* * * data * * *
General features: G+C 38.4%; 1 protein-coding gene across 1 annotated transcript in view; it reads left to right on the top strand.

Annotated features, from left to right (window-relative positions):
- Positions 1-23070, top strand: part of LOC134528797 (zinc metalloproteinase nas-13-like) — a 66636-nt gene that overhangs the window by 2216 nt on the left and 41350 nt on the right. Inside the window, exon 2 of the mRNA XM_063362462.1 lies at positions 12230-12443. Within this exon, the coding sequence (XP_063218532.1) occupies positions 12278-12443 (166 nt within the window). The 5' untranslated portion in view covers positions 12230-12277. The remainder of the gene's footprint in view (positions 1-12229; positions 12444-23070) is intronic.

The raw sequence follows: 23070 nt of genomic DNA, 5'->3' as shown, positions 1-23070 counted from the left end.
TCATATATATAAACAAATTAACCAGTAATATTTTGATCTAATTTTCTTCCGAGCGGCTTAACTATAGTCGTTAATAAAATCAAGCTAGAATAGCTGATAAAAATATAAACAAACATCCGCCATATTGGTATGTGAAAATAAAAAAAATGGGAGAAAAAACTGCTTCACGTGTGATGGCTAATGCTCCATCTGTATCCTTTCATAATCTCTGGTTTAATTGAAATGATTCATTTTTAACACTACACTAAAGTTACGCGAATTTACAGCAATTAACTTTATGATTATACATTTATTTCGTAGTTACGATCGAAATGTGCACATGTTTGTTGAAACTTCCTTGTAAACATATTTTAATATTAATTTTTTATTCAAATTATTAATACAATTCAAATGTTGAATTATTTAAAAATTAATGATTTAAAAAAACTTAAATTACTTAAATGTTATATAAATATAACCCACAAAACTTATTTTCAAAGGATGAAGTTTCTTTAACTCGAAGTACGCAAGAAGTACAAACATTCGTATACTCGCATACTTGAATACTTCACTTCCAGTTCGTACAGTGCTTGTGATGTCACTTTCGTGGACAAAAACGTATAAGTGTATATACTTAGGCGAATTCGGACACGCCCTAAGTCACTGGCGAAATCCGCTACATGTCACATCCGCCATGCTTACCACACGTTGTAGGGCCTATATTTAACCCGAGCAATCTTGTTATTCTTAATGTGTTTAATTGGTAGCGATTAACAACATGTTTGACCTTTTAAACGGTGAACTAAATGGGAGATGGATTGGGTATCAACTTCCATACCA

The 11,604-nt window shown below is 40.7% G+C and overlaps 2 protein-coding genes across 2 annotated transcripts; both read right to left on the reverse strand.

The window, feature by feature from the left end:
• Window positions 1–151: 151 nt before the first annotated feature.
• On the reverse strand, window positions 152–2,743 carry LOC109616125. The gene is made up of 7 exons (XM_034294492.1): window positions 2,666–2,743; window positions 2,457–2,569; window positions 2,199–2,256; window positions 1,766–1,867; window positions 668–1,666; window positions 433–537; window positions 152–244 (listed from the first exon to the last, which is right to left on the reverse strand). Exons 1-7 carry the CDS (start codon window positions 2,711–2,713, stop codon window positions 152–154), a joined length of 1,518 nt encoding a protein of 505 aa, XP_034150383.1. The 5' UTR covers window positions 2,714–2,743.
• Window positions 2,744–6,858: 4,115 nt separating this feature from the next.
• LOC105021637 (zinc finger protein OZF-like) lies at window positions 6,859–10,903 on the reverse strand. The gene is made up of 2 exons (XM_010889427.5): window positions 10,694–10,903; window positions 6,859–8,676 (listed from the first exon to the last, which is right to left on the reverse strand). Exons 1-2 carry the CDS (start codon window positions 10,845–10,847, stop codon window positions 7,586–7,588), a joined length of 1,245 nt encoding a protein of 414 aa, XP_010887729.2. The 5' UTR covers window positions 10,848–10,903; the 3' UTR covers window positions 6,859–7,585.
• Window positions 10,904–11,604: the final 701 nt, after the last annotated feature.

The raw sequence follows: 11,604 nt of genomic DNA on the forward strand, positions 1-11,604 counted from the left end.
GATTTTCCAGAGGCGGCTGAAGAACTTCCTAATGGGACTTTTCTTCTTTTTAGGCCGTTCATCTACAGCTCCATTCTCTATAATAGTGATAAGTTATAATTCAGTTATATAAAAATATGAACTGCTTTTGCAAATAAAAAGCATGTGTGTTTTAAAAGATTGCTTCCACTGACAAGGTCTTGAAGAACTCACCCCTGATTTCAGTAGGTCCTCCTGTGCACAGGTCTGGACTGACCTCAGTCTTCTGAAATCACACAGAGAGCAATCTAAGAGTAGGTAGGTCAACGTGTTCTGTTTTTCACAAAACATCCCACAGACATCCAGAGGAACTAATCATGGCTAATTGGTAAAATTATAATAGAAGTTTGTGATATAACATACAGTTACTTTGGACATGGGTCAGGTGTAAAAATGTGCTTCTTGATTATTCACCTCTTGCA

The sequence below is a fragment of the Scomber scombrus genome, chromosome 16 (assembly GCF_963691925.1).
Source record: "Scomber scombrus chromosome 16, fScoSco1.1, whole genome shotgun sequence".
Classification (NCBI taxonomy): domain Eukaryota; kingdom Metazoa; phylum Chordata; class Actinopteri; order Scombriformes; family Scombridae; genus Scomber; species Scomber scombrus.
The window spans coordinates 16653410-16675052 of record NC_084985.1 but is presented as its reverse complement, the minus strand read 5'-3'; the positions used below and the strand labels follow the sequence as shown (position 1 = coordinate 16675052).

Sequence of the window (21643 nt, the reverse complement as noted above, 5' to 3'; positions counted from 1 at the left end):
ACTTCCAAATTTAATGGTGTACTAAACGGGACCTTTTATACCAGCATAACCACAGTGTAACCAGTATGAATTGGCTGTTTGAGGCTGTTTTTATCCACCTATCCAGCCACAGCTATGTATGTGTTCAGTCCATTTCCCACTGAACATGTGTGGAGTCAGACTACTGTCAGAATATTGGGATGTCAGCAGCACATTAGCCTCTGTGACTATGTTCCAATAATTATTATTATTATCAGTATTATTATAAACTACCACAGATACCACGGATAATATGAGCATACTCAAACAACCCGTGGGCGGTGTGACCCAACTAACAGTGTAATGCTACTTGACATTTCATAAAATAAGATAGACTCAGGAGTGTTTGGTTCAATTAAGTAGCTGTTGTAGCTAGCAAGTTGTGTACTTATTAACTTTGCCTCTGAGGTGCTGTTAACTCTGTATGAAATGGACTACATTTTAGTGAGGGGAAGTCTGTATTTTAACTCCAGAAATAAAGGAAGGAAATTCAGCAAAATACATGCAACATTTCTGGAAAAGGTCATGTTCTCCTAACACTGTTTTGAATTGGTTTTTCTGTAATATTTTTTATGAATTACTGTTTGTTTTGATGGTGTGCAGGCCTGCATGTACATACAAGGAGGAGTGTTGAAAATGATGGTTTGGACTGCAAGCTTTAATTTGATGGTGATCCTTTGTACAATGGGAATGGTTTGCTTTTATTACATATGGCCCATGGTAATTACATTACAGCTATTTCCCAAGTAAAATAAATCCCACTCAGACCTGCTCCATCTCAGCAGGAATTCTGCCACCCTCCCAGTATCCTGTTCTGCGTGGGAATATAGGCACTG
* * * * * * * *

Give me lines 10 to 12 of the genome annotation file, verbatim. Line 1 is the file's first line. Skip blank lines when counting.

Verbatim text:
• Window positions 2,744–6,858: 4,115 nt separating this feature from the next.
• LOC105021637 (zinc finger protein OZF-like) lies at window positions 6,859–10,903 on the reverse strand. The gene is made up of 2 exons (XM_010889427.5): window positions 10,694–10,903; window positions 6,859–8,676 (listed from the first exon to the last, which is right to left on the reverse strand). Exons 1-2 carry the CDS (start codon window positions 10,845–10,847, stop codon window positions 7,586–7,588), a joined length of 1,245 nt encoding a protein of 414 aa, XP_010887729.2. The 5' UTR covers window positions 10,848–10,903; the 3' UTR covers window positions 6,859–7,585.
• Window positions 10,904–11,604: the final 701 nt, after the last annotated feature.